Ask anyone who works say as a teacher about being inspected by government officials and they say that it is the surprise inspections that matter.

If you have weeks of notice about an inspection you by its very nature have to make sure everything is in order.  The kids are all behaving themselves at the crucial moment.

Regulators routinely use surprise inspections in such operations as airplane maintenance or chemical plants.  It should be the same for the oil industry – where the inherent health and safety risks are much, much greater than say teaching.

Surely the only way to inspect is unannounced? You give a company notice and once again, they have time to make sure the logs are in order, the maintenance is up to date and everything is ship-shape.

But in the months and years before Deepwater this was not happening. According to federal data analyzed by The Wall Street Journal, surprise inspections of deepwater drilling rigs in the Gulf of Mexico dwindled to only about three a year over the past decade.

And since 2004 federal authorities haven’t made a single surprise inspection on any of the 50 or so deepwater natural gas and oil production platforms in the Gulf. This is despite a law requiring periodic unannounced inspections.

A analysis of inspection data from 2000 through July 2010 showed there were significantly reduced unannounced inspections in the Gulf’s deep waters.

In 2000, about one in nine inspections of deepwater facilities were unannounced, by 2009, that rate had dropped to about one in 80.

At the same time, the number of deepwater wells had doubled.

Its not rocket science, but if you don’t look you won’t find.

And the only way to find the truth of what is happening on board a rig is unannounced. Otherwise the inspection is compromised.

That is why the industry always wanted inspections to be announced.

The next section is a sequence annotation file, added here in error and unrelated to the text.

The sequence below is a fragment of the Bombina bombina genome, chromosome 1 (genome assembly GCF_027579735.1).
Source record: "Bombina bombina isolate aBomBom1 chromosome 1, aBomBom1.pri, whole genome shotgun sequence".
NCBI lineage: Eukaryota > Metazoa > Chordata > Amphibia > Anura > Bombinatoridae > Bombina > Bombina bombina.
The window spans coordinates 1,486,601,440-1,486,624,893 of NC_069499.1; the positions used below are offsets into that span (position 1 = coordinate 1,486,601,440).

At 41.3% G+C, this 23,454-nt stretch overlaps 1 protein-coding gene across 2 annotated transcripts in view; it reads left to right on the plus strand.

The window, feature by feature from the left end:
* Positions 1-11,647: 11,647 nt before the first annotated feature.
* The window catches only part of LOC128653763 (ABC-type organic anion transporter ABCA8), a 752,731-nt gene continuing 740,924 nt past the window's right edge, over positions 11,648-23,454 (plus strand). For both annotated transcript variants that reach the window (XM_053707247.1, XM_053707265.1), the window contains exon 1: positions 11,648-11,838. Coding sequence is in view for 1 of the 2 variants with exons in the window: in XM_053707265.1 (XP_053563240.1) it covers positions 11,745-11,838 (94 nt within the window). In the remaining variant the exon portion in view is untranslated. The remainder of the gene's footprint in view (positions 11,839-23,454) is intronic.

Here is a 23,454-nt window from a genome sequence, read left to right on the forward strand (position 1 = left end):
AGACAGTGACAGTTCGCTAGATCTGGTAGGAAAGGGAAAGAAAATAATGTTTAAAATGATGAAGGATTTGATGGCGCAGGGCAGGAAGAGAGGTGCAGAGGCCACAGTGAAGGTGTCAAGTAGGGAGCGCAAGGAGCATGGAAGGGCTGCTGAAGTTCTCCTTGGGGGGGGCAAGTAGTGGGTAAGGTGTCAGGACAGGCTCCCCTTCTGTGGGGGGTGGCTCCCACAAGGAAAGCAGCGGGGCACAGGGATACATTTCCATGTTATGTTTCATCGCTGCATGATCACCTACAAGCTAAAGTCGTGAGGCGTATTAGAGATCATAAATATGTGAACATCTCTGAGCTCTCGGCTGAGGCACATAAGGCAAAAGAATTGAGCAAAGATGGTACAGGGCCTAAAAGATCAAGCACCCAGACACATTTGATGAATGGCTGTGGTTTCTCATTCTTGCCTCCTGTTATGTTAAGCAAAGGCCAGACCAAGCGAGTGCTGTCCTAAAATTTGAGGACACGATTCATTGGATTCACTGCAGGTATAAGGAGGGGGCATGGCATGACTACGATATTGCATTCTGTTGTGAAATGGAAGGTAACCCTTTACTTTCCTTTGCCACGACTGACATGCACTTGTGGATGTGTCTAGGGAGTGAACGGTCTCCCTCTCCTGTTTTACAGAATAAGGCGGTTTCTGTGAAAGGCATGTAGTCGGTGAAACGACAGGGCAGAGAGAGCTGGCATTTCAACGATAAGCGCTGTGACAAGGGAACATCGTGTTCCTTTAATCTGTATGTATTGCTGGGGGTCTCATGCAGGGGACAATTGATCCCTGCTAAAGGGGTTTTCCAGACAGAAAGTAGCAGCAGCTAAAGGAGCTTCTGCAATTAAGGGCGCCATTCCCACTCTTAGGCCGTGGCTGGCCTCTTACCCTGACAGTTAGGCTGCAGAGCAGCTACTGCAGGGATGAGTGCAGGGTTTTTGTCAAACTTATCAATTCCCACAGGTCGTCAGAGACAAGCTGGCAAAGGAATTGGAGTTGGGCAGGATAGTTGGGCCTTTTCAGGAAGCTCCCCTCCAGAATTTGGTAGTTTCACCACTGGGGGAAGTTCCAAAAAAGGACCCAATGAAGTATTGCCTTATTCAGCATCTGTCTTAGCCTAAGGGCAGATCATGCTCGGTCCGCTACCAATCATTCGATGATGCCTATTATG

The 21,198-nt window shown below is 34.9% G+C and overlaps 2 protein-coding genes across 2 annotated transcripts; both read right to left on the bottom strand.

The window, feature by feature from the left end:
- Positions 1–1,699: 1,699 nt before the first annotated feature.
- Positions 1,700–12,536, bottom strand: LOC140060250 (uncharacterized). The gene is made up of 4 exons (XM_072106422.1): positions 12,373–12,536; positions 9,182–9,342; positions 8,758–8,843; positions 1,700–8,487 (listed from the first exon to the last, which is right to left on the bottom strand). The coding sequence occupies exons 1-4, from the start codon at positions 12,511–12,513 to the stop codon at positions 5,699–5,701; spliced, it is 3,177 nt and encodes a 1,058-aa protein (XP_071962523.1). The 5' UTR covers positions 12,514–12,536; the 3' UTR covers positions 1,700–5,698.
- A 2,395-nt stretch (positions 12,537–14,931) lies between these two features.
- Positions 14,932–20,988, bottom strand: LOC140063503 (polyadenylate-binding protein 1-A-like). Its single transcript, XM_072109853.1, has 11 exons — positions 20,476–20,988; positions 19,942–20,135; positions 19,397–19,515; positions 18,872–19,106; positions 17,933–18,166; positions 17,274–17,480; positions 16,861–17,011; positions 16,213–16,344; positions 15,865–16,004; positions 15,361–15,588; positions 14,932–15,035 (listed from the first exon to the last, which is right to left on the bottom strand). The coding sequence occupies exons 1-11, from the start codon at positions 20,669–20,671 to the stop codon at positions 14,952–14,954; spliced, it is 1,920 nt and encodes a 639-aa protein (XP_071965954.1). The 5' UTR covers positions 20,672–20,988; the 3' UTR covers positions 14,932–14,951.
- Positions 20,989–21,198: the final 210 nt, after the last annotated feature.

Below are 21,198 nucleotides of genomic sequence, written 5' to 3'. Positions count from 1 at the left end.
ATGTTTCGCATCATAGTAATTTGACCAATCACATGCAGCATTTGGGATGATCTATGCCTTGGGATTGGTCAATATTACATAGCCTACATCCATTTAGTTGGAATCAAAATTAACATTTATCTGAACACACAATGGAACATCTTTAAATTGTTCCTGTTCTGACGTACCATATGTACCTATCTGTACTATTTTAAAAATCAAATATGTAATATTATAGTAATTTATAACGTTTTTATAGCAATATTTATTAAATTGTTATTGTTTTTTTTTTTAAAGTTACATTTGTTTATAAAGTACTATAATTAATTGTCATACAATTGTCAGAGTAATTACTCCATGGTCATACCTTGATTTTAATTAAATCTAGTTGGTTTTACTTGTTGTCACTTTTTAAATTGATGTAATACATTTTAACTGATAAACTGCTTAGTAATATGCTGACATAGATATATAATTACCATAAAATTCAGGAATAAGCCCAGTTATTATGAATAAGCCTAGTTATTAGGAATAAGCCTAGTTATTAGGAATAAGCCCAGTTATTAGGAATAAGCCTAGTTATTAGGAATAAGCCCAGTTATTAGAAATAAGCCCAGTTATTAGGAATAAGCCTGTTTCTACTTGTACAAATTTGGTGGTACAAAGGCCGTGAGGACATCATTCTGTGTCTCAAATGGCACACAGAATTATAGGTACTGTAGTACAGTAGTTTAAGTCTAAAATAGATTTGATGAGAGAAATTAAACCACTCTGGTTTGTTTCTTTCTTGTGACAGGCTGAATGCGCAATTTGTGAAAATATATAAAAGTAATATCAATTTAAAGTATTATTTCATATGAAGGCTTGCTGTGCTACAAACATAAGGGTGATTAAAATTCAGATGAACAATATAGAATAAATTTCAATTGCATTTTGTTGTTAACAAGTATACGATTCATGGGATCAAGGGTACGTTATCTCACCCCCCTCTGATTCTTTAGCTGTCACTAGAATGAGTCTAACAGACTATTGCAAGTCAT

And inspectors often felt pressurised to notify companies like Shell before traveling to its offshore facilities.

“You’re more apt to see what actual operations are with a surprise inspection,” Perry Jennings, who heads the union local that represents federal offshore inspectors tells the paper. “And if something’s going on that’s inappropriate, that’s the best time to catch it.”

That is why a recent survey concluded that 90% of inspectors said there was a “critical need for more unannounced inspections.”

But this was not happening.

The last inspection on the ill-fated Deepwater Horizon rig was some three weeks before the disaster. The visit only last two hours.

I can tell you something. You might be able to inspect a classroom in two hours, but not a rig.

And the visit was announced.

The bottom line is that surprise inspections were “not what anybody wanted,” Elmer P. Danenberger III, the longtime head of the agency’s offshore regulatory programs who retired in December, tells the paper.

Interior Secretary Kenneth Salazar has promised extensive reforms, and a recent report said the agency’s policy about surprise inspections must be clarified.

It’s always dangerous to peer into the crystal ball but I bet you this, in the short-term there will be political pressure for more unannounced inspections, but slowly and surely over time, the industry will press for the old ways to return.

And that will mean announced inspections.

Whether the Obama Administration has to be backbone to stick up to them remains to be seen.